2017 Brabant Field Days

by A.J. Woolstenhulme
April – May 2018

The 2017 event took on a decidedly Western
theme as it traveled to southeastern Idaho.

Teton Valley Idaho has long been known as a gathering place for many types of people. Over the past couple of centuries, Teton Valley has experienced the influences of Native American hunting parties, the annual mountain man rendezvous during the fur trapping era, miners, Mormon settlers, ranchers, mountaineering enthusiasts, loggers, farmers, immigrant working families as well as many people coming here for the diverse recreational opportunities. The Teton Valley means many things to many people, but, for me, it has always been what I know as home.

ponies packing
A.J. Woolstenhulme drives Clennie and Reuben, his American Brabants put to a mower at his farm during the 2017 Brabant Field Days.Photo by Josh Myers, Ranch Hand Photography.

When Rusty Shippley reached out to me from the American Brabant Association, he said they thought it would be a good idea to try the annual Brabant gathering out West. The group wanted to share the excellence of the Brabant horse with a broader group of people. The last few years, we have made a big effort to preserve and maintain some of the traditions of putting up hay the old fashioned way, so we thought why not give it a try. I asked him what he thought about having a good old-fashioned hay day out West. He thought this would be a perfect setting to gather some of the enthusiasts that might have interest in the Brabant horse. With this conversation, the stage was set and we decided to go for it. Over the next few months many people undertook a flurry of tasks. We planned meals, repaired equipment and reached out to others.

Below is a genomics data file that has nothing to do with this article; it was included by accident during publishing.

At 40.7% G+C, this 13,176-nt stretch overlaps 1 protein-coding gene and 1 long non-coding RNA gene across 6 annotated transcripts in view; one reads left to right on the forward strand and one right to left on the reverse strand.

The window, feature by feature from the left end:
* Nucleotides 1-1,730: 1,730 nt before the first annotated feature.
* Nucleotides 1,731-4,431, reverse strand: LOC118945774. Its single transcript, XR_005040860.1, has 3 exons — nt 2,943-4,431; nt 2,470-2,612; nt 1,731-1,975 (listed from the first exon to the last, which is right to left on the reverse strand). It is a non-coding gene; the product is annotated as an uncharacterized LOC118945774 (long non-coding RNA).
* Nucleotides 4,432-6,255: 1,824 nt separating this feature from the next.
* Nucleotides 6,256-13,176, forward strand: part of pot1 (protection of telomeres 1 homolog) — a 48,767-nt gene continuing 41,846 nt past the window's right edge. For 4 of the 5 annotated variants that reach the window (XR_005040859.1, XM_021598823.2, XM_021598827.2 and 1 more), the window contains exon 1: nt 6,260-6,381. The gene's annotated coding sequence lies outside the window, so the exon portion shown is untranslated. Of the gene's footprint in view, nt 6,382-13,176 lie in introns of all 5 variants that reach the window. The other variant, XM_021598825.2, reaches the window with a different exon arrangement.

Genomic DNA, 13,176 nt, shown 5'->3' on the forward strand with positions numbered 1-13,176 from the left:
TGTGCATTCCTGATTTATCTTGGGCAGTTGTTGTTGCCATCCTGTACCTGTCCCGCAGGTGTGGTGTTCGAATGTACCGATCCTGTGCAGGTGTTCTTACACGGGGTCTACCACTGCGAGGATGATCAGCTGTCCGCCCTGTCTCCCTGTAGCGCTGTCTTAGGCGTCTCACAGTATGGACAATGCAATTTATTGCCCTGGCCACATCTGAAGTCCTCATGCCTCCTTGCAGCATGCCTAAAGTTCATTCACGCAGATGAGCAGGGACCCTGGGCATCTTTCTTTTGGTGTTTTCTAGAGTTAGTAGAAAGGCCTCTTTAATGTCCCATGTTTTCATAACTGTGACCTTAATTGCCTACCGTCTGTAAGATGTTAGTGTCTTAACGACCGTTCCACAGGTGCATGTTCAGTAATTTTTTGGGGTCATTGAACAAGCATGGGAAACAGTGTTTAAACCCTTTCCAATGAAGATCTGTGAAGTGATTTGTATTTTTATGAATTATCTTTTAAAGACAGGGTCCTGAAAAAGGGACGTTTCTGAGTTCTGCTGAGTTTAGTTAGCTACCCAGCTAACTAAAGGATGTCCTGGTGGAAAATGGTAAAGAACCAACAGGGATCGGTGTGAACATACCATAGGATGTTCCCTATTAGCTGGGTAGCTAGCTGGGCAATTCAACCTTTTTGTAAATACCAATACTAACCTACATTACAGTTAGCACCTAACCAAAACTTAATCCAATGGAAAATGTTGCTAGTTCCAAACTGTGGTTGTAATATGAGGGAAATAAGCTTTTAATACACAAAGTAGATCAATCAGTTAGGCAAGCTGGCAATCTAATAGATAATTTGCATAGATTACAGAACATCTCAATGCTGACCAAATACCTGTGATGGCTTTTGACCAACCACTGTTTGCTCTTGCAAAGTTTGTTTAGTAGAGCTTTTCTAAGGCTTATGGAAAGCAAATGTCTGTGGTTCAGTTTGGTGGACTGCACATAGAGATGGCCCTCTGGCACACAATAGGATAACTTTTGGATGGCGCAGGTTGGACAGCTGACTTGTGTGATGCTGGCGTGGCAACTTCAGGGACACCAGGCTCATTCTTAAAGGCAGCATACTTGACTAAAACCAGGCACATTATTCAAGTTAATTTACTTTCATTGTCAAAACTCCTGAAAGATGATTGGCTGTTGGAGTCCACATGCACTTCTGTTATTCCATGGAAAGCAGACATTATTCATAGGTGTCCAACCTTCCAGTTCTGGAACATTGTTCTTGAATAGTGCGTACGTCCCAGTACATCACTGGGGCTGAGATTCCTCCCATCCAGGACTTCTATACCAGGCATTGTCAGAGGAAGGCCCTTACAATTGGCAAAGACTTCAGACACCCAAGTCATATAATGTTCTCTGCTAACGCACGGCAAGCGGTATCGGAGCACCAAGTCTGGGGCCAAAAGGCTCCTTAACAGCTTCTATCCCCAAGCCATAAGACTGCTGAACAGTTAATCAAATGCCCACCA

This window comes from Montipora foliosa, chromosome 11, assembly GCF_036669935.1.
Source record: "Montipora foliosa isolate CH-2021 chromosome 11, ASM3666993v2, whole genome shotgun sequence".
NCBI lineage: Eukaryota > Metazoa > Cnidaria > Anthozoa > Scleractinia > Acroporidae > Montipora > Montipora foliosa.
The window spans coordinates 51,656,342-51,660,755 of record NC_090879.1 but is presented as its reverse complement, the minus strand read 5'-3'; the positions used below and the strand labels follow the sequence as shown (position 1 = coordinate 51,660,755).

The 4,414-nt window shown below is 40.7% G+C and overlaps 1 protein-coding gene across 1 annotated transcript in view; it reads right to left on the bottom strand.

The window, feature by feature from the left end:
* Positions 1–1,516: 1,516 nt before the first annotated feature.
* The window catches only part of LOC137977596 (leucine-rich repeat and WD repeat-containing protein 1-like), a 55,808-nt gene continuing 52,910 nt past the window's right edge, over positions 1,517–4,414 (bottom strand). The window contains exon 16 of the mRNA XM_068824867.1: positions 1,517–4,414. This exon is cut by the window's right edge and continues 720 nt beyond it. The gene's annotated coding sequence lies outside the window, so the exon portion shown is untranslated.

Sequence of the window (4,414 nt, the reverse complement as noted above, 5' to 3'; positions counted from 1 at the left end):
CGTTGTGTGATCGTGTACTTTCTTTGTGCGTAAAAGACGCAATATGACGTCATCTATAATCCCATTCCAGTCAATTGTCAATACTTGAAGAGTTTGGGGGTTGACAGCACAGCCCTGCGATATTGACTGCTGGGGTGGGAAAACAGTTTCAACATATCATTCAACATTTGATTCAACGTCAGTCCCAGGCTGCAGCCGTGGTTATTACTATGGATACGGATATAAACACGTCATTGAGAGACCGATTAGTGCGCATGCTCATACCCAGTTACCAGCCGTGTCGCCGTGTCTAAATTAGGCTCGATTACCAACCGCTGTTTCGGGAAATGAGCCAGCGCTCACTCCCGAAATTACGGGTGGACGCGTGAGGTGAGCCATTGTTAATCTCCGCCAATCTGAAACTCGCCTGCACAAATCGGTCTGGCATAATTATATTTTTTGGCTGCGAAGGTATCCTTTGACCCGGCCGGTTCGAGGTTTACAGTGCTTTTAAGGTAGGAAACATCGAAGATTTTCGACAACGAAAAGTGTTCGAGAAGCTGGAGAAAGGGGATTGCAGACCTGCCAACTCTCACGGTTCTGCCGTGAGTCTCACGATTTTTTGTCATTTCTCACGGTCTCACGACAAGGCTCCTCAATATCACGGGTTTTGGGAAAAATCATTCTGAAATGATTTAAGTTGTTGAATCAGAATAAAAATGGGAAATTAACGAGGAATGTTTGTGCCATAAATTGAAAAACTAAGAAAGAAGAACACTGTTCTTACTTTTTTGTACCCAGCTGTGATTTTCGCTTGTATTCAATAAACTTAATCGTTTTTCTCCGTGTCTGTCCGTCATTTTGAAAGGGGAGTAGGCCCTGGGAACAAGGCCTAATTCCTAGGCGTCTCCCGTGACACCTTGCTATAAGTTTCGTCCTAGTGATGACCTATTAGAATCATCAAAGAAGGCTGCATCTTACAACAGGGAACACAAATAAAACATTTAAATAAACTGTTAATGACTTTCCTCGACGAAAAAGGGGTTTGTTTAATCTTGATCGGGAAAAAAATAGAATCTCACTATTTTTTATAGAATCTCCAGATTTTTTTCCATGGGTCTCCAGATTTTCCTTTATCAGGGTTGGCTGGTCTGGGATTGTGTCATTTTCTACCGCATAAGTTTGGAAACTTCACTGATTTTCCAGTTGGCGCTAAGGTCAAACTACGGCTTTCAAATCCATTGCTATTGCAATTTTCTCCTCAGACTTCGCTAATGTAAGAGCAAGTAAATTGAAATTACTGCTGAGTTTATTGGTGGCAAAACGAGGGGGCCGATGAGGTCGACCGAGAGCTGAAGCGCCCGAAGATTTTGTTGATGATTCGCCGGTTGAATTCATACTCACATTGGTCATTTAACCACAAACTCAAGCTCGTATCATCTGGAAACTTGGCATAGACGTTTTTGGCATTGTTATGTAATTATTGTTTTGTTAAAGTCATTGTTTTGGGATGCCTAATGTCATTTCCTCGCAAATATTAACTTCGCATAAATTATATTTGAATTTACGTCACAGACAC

ponies packing
Marvin Brisk readies the single tree attached to the horsepower that will power the drag saw.
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A view of the hay press and side delivery hay rake used during the field day.

The gathering featured the expertise of Daryl Woolstenhulme. Daryl is an expert in the use of mowers, the over shot stacker, the buck rack (sometimes called the bull rake) and the dump rake. Daryl has spent about 20 years in the Bear lake Valley of southeastern Idaho, where he has maintained a large herd of draft horses and preserved the oral traditions and techniques regarding the methods of putting up hay with horses. Over the last few decades, Daryl has broke and sold dozens of horse teams throughout the Rocky Mountains. What an opportunity it was to learn firsthand from such a great guy who carries so much passion for the ways of the American West.

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Aaron Steele strings a section of temporary electric fence netting down a rocky hillside where goats will soon be grazing the shrubbery.
packing fjord with pannier
Homemade barbecue beef, baked beans, potato salad and other goodies fed the assembly.

We also had the pleasure of hosting Marvin Brisk from Midway, Ore., who brought a few pieces of unique equipment. With the help of a Brabant filly, Marvin demonstrated the use of a horse-powered crosscut saw. He also showed a stationary bale press, which he explained would have been used for compressing hay and loading train cars enabling people to fit more tonnage in a limited rail car. Barbeque meals where served out of an antique chuck wagon restored by Dave Genetti of Ririe, Idaho. Dave also assisted us with a beautifully restored McCormick Deering four bar side delivery rake.